Unnecessary Sportsmanship.

According to the Oxford Dictionary, ‘sportsmanship’ is described as,

“Fair and generous behaviour or treatment of others, especially in a sporting contest.”

But who is obligated to show sportsmanship and is it necessary all the time? Let me give you my opinion on sportsmanship in football.

I feel that I need to highlight the fact that sportsmanship is a behaviour we need to praise in the modern day football. With all the issues football currently faces, it is always refreshing to that the players can still be professional and courteous towards their fellow footballers, and it is somewhat an expectation that athletes we idolise treat their opponents fairly.

I want my son to grow up knowing that sportsmanship is an important aspect of life and that without it, we may as well return to our neanderthalic ways. Yet a recent football match between Leeds United and Aston Villa in the EFL Championship has me feeling slightly conflicted…

Before I talk about my opinion please watch the below highlights video from the incident which occurred during the match.

This incident first began when Aston Villa player, Jonathan Kodjia, went down injured after being beat to a loose ball in the midfield.

Currently in football, sportsmanship dictates that you kick the ball out of play so that the player can receive treatment, therefore your opposition are not a man down. And this is where there is a ‘grey area’ in football as there are no rules which govern sportsmanship.

In my opinion, unless the result of the challenge was a visible head injury, or the player looks to be in proper distress, (easily identifiable with all the poor level of acting in football), why not play to the referee’s whistle?

Football officials are able to identify if play needs to be stopped for a player to receive treatment and will do so accordingly. In this particular match, the referee did not blow his whistle to stop the play, signalling that the challenge for the loose ball was fair and play should continue.  

Players are not football officials. They cannot dictate to the opposing team that the ball needs to be kicked out of play. That is not how football works.

Leeds United were well within their right to continue play, which they did. Mateusz Klich then scored the ‘controversial goal’ while the Aston Villa fans were protesting that the ball be kicked out of play. After the goal was scored, the Villa players were evidently angered and expressed their displeasure with Klich and Leeds United.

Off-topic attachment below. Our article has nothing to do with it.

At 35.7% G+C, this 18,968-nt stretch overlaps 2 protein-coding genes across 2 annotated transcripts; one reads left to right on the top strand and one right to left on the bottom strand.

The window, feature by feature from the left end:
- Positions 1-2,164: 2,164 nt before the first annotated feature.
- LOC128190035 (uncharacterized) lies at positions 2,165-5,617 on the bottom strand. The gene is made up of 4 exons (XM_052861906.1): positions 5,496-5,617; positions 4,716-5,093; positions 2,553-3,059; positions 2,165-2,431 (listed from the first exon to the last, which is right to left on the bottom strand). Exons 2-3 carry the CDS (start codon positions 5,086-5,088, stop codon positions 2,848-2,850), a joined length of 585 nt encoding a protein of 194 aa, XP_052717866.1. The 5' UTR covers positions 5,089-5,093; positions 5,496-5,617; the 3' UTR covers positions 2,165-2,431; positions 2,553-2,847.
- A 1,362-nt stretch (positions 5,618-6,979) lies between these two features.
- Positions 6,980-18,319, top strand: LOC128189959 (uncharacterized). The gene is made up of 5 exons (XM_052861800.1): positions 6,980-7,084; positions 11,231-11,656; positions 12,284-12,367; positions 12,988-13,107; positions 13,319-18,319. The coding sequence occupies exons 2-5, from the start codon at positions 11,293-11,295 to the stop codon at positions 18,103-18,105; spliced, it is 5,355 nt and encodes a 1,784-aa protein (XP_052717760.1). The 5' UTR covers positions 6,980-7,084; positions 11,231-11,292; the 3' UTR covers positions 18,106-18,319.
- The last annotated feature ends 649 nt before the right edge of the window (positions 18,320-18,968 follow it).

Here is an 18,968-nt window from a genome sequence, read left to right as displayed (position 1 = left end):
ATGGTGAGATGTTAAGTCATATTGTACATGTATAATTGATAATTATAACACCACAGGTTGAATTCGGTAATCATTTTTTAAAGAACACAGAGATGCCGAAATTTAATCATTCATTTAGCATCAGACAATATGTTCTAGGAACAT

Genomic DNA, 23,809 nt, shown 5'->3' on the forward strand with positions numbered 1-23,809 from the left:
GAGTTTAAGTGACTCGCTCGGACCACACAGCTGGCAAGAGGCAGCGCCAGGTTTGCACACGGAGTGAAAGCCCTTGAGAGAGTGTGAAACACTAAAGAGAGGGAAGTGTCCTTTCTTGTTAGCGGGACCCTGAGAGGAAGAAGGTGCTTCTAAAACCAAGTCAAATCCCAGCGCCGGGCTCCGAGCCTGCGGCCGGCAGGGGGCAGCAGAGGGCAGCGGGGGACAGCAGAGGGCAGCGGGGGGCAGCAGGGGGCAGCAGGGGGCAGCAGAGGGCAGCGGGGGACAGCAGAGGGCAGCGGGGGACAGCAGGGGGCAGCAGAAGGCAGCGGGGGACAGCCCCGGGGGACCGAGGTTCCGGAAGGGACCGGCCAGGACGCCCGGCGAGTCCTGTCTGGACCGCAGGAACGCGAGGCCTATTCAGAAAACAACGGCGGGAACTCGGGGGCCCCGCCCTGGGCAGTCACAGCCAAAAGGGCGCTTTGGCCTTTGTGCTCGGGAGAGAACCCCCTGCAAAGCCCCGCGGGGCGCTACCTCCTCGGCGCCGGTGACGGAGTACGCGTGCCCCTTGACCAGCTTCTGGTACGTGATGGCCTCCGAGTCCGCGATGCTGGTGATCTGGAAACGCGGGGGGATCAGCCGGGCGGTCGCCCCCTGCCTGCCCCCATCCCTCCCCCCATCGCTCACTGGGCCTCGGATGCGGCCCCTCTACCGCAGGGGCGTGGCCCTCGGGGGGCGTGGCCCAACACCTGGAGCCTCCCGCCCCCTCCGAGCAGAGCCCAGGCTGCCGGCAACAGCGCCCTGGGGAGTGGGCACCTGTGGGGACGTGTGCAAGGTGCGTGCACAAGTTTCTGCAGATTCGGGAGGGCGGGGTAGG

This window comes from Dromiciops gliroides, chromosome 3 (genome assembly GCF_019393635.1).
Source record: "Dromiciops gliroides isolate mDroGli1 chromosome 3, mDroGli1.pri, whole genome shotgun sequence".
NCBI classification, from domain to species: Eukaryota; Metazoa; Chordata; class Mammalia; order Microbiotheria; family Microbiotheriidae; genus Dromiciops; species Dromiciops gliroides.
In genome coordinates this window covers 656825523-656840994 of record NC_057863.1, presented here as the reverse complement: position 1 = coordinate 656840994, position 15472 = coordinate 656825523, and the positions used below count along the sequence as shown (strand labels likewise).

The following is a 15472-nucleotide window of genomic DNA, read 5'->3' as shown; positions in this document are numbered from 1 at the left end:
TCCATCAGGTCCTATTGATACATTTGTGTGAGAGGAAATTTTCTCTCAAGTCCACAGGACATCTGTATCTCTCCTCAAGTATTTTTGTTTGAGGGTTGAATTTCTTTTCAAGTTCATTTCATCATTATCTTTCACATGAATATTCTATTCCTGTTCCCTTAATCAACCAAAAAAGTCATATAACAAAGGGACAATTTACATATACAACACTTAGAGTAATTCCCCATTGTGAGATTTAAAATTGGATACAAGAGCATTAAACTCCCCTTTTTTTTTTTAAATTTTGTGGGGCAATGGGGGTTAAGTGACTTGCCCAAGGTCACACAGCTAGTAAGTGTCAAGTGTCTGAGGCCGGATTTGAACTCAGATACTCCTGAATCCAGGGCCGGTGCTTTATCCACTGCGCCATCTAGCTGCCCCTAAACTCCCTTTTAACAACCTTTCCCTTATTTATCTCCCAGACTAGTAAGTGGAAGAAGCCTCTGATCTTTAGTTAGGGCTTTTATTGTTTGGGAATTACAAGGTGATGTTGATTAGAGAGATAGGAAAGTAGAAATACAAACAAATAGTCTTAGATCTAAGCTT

When the minor brawl that had erupted was settled and a red card was shown to an Aston Villa player, Leeds manager, Marco Bielsa, urged his team to let Villa equalise. Which they did much to the displeasure of Leeds defender Pontus Jansson who did attempt to stop the equalising goal from being scored.

This is football. Any stoppages in play should be left to the discretion of the match officials, not the players. The Aston Villa players are to blame for switching off when play had not been halted by the referee. Regardless of the body language or previous actions in the game by the opposition, every football player is taught from a young age to play to the referees whistle! Villa’s inability to do so should not be to Leeds detriment.

If this were war, Sun Tzu’s would be rolling over in his grave. He did not teach us, in his famous military treatise ‘The Art Of War’, to let our guard down. Why would we treat a football match any differently?

This was a pivotal game for Leeds and for Villa. A win for Leeds would of kept them in the hunt for an automatic promotion spot to the English Premier League while Villa were looking to cement their place in the EFL Championship play off places.

The game resulted in a 1 – 1 draw, meaning that Leeds United will now have to try and obtain promotion via the Championship Play Offs. The club has received obvious praise for allowing Aston Villa to equalise, but in doing so they gave up their hopes of automatic qualification.

With the football world being heavily controlled by money, this could prove to be one of the most expensive decisions made by Leeds United.

This incident has challenged my beliefs. We still need sportsmanship in football, but decisions like stopping play, should be left solely to the match officials to dictate.

What are your thoughts?

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